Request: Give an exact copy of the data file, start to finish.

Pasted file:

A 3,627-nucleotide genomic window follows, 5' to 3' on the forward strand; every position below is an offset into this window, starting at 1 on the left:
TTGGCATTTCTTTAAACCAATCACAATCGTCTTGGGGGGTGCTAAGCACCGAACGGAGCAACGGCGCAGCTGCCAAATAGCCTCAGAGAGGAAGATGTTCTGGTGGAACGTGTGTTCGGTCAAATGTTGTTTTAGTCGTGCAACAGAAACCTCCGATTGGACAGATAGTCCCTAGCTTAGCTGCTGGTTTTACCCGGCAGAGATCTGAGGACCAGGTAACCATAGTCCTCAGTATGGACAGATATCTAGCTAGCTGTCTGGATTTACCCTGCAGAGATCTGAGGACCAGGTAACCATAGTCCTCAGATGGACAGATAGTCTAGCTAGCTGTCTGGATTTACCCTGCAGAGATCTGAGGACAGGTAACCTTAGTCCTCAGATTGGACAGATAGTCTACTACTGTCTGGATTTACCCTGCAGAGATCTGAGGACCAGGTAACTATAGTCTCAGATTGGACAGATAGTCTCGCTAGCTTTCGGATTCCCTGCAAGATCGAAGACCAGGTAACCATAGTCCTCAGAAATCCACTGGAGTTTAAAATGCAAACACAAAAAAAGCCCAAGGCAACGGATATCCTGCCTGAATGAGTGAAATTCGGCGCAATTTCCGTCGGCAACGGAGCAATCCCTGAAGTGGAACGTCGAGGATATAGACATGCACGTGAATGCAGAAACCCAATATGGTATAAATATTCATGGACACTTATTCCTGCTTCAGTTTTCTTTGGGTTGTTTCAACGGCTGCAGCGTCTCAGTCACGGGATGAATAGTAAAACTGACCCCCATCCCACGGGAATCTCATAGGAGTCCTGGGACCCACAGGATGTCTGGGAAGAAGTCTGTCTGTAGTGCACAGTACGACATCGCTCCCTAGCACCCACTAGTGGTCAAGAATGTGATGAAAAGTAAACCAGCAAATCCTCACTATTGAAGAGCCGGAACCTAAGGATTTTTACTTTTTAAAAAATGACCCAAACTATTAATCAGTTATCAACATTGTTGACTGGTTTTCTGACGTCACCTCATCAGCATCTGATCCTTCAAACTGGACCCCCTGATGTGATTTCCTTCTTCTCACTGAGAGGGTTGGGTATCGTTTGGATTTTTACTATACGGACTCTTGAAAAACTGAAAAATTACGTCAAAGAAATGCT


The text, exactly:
A 3,627-nucleotide genomic window follows, 5' to 3' on the forward strand; every position below is an offset into this window, starting at 1 on the left:
TTGGCATTTCTTTAAACCAATCACAATCGTCTTGGGGGGTGCTAAGCACCGAACGGAGCAACGGCGCAGCTGCCAAATAGCCTCAGAGAGGAAGATGTTCTGGTGGAACGTGTGTTCGGTCAAATGTTGTTTTAGTCGTGCAACAGAAACCTCCGATTGGACAGATAGTCCCTAGCTTAGCTGCTGGTTTTACCCGGCAGAGATCTGAGGACCAGGTAACCATAGTCCTCAGTATGGACAGATATCTAGCTAGCTGTCTGGATTTACCCTGCAGAGATCTGAGGACCAGGTAACCATAGTCCTCAGATGGACAGATAGTCTAGCTAGCTGTCTGGATTTACCCTGCAGAGATCTGAGGACAGGTAACCTTAGTCCTCAGATTGGACAGATAGTCTACTACTGTCTGGATTTACCCTGCAGAGATCTGAGGACCAGGTAACTATAGTCTCAGATTGGACAGATAGTCTCGCTAGCTTTCGGATTCCCTGCAAGATCGAAGACCAGGTAACCATAGTCCTCAGAAATCCACTGGAGTTTAAAATGCAAACACAAAAAAAGCCCAAGGCAACGGATATCCTGCCTGAATGAGTGAAATTCGGCGCAATTTCCGTCGGCAACGGAGCAATCCCTGAAGTGGAACGTCGAGGATATAGACATGCACGTGAATGCAGAAACCCAATATGGTATAAATATTCATGGACACTTATTCCTGCTTCAGTTTTCTTTGGGTTGTTTCAACGGCTGCAGCGTCTCAGTCACGGGATGAATAGTAAAACTGACCCCCATCCCACGGGAATCTCATAGGAGTCCTGGGACCCACAGGATGTCTGGGAAGAAGTCTGTCTGTAGTGCACAGTACGACATCGCTCCCTAGCACCCACTAGTGGTCAAGAATGTGATGAAAAGTAAACCAGCAAATCCTCACTATTGAAGAGCCGGAACCTAAGGATTTTTACTTTTTAAAAAATGACCCAAACTATTAATCAGTTATCAACATTGTTGACTGGTTTTCTGACGTCACCTCATCAGCATCTGATCCTTCAAACTGGACCCCCTGATGTGATTTCCTTCTTCTCACTGAGAGGGTTGGGTATCGTTTGGATTTTTACTATACGGACTCTTGAAAAACTGAAAAATTACGTCAAAGAAATGCT